A few weeks back I made a double-infused oil with Comfrey leaves in the same way I made the Elder-Bark oil back in January. I turned this into a salve by grating beeswax (bought from the local hardware store) into it until it reached the desired consistency. Following Sarah’s instructions, I’ve found that the best way to do this was to use a wooden spoonhandle to drop some of the mixture into a glass of cold water and then rub the congealed blob between finger and thumb to see if it was the right sort of texture. I let it cool (but not completely solidify!) before pouring it into a plastic container. I gave the first batch, along with a print-out of Jackie’s excellent post to an elderly neighbour who has been basically house-bound by pains in both knees and her lower back, loosely diagnosed as osteo-arthritis. She has been applying it to one knee as an experiment and will get back to me in due course with any results.

After this I made another infused oil with plantain, using the same method. Here’s my picture of the plant, taken after I made the oil and showing the immature seed stalk or ‘rat-tail’ which appears to be in flower:

Earlier today I made two more jars of salve for my trip, using the Comfrey and Plantain oils respectively. Travelling to the warmer parts of Europe, I tend to get eaten by mosquitoes, and for the first week (until my blood gets used to it, I assume) the bites can get quite swollen and itchy – sometimes to the point where they prevent me from sleeping. For the past two summers I’ve had some success chewing Plantain leaves and applying them as a poultice to cool and soothe bites. This year I thought I’d try a salve, which I’m guessing might be more effective, seeing as it doesn’t dry and flake off the skin in an hour or so – thus more practical for night application, too. I also made another batch of Comfrey salve in case SJW doesn’t work on my cousin. So, from left-to-right: the darker green Plantain oil; Comfrey with beeswax; both salves along with their parent oils – Comfrey on the left, Plantain on the right (in the background is a Rosemary decoction which will be my shampoo for the summer):

Oh Boy, it’s getting late…

Okay, quickly (I’ll get back and fill this in properly with all the details/recipes in August) – Sage vinegar:

Elderflower champagne/fizz:

Linden chocolate (failure – too much olive oil, plus baking accented the bitterness, resulting in a crumbly, dry, biscuit material that tasted foul):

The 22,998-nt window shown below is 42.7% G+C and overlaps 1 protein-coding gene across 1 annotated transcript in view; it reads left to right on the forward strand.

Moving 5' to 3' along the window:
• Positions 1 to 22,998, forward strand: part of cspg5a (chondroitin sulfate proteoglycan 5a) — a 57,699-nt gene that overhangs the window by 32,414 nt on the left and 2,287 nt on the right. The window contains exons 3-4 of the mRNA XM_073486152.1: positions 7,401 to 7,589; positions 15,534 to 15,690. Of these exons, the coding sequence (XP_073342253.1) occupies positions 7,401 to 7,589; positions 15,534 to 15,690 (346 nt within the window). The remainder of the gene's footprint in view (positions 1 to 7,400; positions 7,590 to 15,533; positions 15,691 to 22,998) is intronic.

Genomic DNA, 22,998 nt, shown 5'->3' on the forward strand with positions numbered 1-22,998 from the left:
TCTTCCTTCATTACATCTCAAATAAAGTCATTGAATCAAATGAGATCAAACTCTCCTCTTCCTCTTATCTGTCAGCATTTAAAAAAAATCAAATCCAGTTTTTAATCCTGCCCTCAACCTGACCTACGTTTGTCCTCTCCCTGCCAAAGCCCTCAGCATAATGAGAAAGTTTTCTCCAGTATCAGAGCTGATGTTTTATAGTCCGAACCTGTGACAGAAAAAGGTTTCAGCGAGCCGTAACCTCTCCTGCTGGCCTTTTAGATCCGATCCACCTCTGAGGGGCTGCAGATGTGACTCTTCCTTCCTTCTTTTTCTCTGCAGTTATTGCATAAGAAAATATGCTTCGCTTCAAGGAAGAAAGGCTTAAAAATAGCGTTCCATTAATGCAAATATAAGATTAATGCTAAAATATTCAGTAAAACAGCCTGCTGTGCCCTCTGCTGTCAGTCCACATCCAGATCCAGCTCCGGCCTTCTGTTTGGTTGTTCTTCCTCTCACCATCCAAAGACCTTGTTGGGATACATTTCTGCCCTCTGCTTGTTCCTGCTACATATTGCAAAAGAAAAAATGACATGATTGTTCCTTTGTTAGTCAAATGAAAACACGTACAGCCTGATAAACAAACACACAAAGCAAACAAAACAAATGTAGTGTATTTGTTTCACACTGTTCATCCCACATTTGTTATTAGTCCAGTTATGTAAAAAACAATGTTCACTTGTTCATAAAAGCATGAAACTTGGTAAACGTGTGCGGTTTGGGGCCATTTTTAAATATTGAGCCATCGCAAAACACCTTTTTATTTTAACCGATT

Yarrow starting to blossom in the old horse-field:

…which I harvested as sensitively as possible for just enough to make a tincture:

I have an extended poem/story in the pipeline, but I’m afraid it isn’t finished yet, so you’ll just have to wait 😡 In the meantime check out the towering monsters in my back garden:

They’re now even bigger – at least up to my waist (around a metre), with several heads poking out of the top of the leafy shrub, against which I’ve leaned them for support. The first few flowers started poking out in the sunshine today. They’re also starting to attract insect life:

I’ve been watching ants show interest in the aphids on our young apple tree for a while now. I’m not sure what they’re up to. I’ve heard that ants will sometimes ‘farm’ aphids by bringing them down to their nests where they feed on the ‘dew’ they produce after eating a certain fungus (which the ants collect for this specific purpose). However I’ve yet to see an ant bodily grab one of the aphids and drag it down the stem of the plant. For the moment they seem content to march up, have a little inspection, and then march back down. That’s all I can see, anyway…

Arg, how did I get into this?? It’s now 1:15am and I’ve got to be up at 6!! Time to sign off.

Have a nice summer everyone, and I’ll speak to you again in August.
Ian

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One Response to “May / June”

  1. Jumping the fence « Frequently Found Growing On Disturbed Ground Says:

    […] the meantime, I just put up a bunch of stuff for your enjoyment under May/June in the Herbal Apprenticeship […]